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Old 12-18-2009, 05:15 AM   #16
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IF you're coring granite, the only way to do it's w/diamond core bit but you said TILE,,, 2" carbide bit on a rotary hammer'll fracture thin granite AND TILE,,, then again, you may've already discovered that for yourself,,, since its only tile, we'd use a 4" grinder & diamond blade - i'm sure the lights have bezels to exactness isn't a big issue,,, at the price of granite, its VERY reasonable to hire this work IF you don't know how to do it,,, if you did, you wouldn't be posting, right ?

the other poster feels comfortable using rotary hammer but we NEVER would - E V E R ! ! !
,,, matter of fact, ONLY time we'd pick that bit would be for quarry blocks of granite - not even marble - & then we'd be careful of WHERE the holes're drilled ! ! !


Last edited by stadry; 12-18-2009 at 05:18 AM.
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Old 12-18-2009, 04:52 PM   #17
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I think the bottom line in this case is:

1. You don't want to use any percussion, it isn't necessary and may only wreck the stone in this case.

2. No pilot bit is required and in fact would easily create unnecessary stresses on the stone and could cause a random fracture of the piece.

3. The diamond coring saw is the way to do this, lubricated with water. A two inch coring saw will cost about sixty bucks, take it or leave it. Paying anything less would be somewhat risky.

4. FYI, diamond saw blades are made by bonding the diamond fragments to a core of metal. There are different metals used and different methods of bonding but suffice it to say this is how all blades (core saws) are made.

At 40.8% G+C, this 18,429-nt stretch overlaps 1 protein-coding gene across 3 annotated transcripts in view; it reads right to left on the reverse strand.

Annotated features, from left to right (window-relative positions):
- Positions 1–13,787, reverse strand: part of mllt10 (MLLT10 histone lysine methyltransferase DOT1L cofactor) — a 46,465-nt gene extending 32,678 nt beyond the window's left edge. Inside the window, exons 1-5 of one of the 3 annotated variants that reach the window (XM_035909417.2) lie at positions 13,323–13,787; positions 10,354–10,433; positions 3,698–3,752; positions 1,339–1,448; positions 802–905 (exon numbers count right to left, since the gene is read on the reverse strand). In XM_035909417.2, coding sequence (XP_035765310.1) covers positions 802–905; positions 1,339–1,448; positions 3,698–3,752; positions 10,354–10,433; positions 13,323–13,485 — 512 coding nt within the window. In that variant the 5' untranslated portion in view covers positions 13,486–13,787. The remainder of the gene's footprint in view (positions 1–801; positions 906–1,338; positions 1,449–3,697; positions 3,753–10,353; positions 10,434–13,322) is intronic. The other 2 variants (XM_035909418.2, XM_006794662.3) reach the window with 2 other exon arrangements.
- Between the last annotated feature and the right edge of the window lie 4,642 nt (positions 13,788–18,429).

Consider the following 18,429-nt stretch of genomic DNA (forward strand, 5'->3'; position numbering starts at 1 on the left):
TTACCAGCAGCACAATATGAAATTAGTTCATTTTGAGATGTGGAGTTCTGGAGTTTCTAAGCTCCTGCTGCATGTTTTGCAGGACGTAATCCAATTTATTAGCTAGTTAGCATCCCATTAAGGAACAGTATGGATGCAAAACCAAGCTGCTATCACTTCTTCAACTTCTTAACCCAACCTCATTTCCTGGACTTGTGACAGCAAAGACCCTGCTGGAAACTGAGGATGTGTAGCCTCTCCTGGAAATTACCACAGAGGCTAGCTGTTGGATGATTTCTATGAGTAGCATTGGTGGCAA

You cannot damage the diamonds they remain with an edge. You do however damage the core material. This is what makes the blades work. As the core material is wasted (worn) from the friction of cutting the diamond fragments drop off exposing new fragments. It is this constant shedding of diamonds and wearing of the core material that keeps a diamond blade sharp until the core eventually goes away.

A lubricant is typically used to extend the life of the core not the diamonds, Heat from the friction will ruin the core material faster in most cases.

Use a two-inch core saw by setting up a guide to direct the location of the saw until it has made its own path into the granite. Then the guide can be removed and the cut finished. Use water to lubricate and cool the cutting process.
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Old 12-18-2009, 05:09 PM   #18
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lots and lots of water.....

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Old 12-19-2009, 10:49 AM   #19
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very rare we cut wet anymore,,, dri-diamond technology's come so far its easier & less expensive to cut/core dry - little cleanup within reason, of course,,, if i had to saw 1,000lf 4" deep, we'd use wtr to clean out the swarf AND keep the blade cool - then again, we'd pick a wet blade, not dri,,, dri-cutting's much easier HOWEVER its not for ' heavy lifting ' cutting &/or coring

then again, we're only paying $3 ea for 4" & 5" blades when bought in packs of 12


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